A meeting of the Cabinet of the Irish Government has accepted the report of the Independent Salmon Group established to examine the implications of alignment with the scientific advice for the commercial salmon fishing fector in 2007 and beyond.

 

This means a complete cessation of drift net fishing or any other form of harvesting outside rivers and estuaries.

 

Set out below are:  

 

The Government’s statement of 1 November about the end of drift netting for salmon in Irish waters;

 

Stop Now’s initial response to the statement

 

I would like to thank all of those who have contributed in however a small or large way to this outcome. 

 

Tiday is a momentous day for Irish salmon angling.

 

But it is not a time for triumphalism.  It is rather a time for contemplation on the heavy responsibility that now rests on the shoulders of those of us who have campaigned for the ending of drift netting to ensure that the potential for the restoration of salmon abundance that is now presented to us is realised.

 

We will set up an opportunity in the near future of deciding what the continuing role for Stop Now in salmon conservation may be.


Niall Greene – Chair
Stop Salmon Drift Nets Now

 

GOVERNMENT STATEMENT
Dublin,, 1st November 2006

Noel Dempsey T.D., the Minister for Communications, Marine & Natural Resources, today announced that the Government has adopted the key recommendations of the report by the Independent Working Group on Salmon. The key recommendation of this report is the creation of a hardship fund for those affected by the compulsory buy-out of drift net fishermen.
The Government’s primary motivation in adopting the report is that of conservation of the wild salmon species, which has long been regarded as one of Ireland ‘s most prized fish, instilled in our traditional mythology as the Bradán feasa, the salmon of knowledge, and valued as a cultural and economic resource.
Expert scientific advice available shows marine survival of salmon in the North Atlantic has decreased significantly in the past decade. Less than half to one third of the salmon returning to rivers in the 1970s and 1980s are currently returning to Irish rivers. In this regard it is vital to afford every protection to the remaining stocks and to clearly prioritise conservation over catch. The current imperative must be to maintain stocks above conservation limits or at the very least halt the decline.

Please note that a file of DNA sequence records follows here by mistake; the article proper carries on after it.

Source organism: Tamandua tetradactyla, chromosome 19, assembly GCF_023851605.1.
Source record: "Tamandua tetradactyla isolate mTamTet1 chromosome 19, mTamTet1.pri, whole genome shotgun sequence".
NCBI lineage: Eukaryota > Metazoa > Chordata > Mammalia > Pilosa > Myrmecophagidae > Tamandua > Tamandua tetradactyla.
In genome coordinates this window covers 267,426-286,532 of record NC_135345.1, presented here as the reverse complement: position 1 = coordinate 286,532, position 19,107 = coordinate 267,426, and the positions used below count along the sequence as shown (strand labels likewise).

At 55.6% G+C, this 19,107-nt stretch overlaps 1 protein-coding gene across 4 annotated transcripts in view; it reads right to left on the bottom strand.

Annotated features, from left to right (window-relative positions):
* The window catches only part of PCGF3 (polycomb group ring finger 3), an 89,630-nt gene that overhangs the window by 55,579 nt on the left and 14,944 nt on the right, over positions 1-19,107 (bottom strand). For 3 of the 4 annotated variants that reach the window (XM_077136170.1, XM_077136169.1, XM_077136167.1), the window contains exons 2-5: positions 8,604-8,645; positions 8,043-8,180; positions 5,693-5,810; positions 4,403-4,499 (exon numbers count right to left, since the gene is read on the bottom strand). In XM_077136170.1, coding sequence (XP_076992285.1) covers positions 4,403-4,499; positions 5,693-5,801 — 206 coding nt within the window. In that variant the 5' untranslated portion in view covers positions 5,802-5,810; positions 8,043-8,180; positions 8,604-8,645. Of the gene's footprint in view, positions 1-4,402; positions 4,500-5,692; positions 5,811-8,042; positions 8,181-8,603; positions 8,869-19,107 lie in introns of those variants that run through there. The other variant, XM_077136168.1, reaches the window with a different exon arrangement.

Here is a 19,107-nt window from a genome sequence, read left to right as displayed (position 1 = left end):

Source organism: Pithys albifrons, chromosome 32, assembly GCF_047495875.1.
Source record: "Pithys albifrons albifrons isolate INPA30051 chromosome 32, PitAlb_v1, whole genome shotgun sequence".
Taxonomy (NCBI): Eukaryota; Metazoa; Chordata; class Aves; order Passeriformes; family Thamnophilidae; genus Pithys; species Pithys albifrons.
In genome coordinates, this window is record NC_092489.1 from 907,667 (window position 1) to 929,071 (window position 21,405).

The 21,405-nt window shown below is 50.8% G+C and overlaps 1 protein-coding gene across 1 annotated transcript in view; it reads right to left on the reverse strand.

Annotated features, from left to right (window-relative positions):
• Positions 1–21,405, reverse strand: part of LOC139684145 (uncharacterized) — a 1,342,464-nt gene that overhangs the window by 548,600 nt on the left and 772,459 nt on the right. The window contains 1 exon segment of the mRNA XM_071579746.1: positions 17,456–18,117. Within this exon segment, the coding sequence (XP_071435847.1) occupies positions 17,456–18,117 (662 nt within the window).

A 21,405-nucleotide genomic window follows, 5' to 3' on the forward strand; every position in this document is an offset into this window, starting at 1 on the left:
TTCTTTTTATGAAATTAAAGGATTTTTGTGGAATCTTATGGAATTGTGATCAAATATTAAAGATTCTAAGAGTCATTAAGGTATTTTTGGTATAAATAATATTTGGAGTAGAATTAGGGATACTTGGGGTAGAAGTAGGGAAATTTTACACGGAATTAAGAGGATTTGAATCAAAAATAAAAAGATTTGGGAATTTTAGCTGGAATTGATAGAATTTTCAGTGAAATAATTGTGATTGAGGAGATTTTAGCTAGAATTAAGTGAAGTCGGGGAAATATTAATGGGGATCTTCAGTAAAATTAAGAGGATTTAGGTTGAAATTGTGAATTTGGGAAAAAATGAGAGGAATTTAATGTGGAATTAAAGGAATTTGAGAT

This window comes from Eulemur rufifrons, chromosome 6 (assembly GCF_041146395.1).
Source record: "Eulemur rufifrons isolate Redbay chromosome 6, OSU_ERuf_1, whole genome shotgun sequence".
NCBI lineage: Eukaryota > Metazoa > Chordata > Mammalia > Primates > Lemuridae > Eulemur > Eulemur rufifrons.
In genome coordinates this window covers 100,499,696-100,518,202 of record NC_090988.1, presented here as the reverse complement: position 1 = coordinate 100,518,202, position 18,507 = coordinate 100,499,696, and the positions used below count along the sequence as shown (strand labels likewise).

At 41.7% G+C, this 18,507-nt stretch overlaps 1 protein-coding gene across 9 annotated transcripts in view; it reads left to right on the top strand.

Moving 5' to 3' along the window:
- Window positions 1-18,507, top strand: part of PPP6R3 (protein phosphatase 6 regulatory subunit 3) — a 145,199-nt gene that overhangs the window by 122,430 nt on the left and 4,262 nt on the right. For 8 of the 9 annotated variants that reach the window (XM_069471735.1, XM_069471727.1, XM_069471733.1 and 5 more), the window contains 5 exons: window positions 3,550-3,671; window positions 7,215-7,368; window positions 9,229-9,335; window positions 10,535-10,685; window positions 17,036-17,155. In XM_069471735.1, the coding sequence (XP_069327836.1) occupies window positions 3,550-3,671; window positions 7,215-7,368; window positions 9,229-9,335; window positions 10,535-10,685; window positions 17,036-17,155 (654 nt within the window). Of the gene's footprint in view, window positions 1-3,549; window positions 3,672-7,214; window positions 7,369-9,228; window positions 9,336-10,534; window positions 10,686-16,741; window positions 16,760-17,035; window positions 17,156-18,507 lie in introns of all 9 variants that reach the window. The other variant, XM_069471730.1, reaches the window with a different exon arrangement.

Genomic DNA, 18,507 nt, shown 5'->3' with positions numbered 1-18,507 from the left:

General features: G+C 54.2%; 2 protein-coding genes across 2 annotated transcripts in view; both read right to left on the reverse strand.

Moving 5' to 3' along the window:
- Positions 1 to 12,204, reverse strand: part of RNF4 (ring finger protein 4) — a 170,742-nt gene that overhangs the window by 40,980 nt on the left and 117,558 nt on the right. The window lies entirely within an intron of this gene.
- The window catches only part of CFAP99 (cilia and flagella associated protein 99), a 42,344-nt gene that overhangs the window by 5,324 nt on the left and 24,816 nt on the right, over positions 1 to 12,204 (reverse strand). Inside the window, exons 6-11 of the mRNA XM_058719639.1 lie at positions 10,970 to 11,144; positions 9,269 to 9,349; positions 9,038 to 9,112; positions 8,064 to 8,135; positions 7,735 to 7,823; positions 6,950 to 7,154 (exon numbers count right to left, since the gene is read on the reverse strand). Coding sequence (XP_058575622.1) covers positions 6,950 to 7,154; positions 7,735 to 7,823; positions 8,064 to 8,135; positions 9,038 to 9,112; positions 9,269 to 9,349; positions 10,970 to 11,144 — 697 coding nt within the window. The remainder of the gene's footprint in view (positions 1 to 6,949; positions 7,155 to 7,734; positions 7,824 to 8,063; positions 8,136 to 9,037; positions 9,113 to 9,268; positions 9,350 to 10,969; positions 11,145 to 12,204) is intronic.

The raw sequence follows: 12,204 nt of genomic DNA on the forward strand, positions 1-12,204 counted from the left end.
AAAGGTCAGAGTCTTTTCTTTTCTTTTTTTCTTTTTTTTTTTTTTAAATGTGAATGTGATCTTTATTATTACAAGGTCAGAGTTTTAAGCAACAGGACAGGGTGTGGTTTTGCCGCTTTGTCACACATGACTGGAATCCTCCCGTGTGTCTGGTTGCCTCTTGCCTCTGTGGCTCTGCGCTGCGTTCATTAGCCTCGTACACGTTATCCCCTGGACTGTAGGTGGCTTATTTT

The Government realise that these proposals will entail hardship for commercial fishermen and vulnerable coastal communities. To offset this they have established a hardship scheme for those affected. This fund, worth over €25 million, will give each fishermen a payment equal to six times their average annual catch over the period 2001-2005 multiplied by the average price per salmon over the period (€23). Each fisherman will also receive a payment equal to six times the current licence fee. Although the scheme is compulsory for drift net fishermen the scheme will also be open to other commercial Salmon fishermen who use nets such as snap and draft.
An additional €5 million fund will be available for a community support scheme. This support scheme is designed to aid the development of those communities where the impact of the cessation of drift netting will be hardest felt and provide alternative employment and economic opportunities for those affected.
From now on we can expect our management of wild salmon will be based on an individual river basis. This is a quantum leap from our previous management of the fishery and will ensure that we can optimise the potential benefit of returning salmon, as well as ensuring that in each river salmon stocks will in time return to a healthy status.
This means that the harvest of salmon, by any means, will be restricted to those stocks of rivers that are judged by the scientific advice as meeting their conservation limits. Commercial fishing and recreational angling can continue only on the scientifically identified exploitable surplus.
However in the region of 68,000 fish that might otherwise have been taken in the at-sea drift-net fishery in 2007 will be available for redistribution to their natal rivers. As a consequence of the redistribution of the foregone at-sea drift-net catch up to ten rivers, which would otherwise not meet their conservation limit in 2007, will now have a surplus over the conservation limit requirement.
The National Salmon Commission, in the context of the report, will now bring forward advice to the Minster on measures for management of the wild salmon fishery in 2007. Regulations governing the management of the 2007 season will be published for public consultation before the end of the year.

 

 

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